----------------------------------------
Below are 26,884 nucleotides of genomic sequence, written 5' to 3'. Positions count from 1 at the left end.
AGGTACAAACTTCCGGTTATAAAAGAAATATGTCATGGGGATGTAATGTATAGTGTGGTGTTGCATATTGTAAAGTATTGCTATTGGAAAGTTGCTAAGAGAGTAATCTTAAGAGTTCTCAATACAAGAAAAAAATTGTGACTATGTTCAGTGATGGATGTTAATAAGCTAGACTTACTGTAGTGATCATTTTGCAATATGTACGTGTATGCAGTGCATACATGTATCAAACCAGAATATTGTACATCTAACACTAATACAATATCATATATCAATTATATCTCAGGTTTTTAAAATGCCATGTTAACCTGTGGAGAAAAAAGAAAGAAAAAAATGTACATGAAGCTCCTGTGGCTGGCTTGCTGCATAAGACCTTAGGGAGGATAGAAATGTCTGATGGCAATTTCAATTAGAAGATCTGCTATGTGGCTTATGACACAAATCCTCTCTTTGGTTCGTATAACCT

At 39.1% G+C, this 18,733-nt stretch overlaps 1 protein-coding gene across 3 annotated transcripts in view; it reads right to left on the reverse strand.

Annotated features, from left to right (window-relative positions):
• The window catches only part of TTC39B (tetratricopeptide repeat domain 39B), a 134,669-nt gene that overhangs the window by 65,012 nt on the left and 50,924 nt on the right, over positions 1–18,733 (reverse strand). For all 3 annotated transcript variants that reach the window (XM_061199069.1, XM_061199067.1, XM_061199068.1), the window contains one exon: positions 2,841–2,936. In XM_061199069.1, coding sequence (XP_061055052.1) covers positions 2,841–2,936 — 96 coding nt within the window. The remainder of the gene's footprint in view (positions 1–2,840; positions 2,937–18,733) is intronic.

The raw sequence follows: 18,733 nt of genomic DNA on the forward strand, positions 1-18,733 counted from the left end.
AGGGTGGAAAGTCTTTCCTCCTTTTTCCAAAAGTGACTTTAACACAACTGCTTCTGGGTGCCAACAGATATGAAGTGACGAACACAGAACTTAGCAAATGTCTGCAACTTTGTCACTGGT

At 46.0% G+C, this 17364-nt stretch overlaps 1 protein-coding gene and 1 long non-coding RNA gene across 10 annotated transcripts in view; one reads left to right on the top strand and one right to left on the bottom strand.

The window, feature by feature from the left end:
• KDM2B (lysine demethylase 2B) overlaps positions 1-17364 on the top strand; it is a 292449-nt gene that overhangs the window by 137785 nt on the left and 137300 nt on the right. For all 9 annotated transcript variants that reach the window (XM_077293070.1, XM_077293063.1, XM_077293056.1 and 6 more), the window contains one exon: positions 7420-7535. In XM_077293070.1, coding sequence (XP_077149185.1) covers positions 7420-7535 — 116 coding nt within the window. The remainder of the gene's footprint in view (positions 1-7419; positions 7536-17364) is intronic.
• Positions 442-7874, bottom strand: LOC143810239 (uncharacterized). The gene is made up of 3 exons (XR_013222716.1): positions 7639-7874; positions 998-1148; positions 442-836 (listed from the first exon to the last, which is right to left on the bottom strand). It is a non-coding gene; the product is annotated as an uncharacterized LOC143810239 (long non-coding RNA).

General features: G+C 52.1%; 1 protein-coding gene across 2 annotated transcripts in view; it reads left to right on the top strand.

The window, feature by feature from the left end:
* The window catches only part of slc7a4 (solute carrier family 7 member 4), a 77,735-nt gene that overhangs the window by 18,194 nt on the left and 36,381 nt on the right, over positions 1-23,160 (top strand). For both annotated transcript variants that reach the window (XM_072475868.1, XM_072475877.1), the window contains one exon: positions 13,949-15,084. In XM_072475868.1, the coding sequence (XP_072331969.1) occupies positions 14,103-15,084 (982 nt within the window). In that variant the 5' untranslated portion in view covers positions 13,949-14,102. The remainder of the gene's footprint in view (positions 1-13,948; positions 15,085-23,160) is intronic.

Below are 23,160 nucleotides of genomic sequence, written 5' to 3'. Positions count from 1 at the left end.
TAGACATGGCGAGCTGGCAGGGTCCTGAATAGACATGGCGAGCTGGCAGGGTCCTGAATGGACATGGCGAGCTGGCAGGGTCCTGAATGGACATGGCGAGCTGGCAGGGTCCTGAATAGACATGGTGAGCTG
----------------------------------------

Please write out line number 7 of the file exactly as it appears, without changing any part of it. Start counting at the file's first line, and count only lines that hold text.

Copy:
AGGGTGGAAAGTCTTTCCTCCTTTTTCCAAAAGTGACTTTAACACAACTGCTTCTGGGTGCCAACAGATATGAAGTGACGAACACAGAACTTAGCAAATGTCTGCAACTTTGTCACTGGT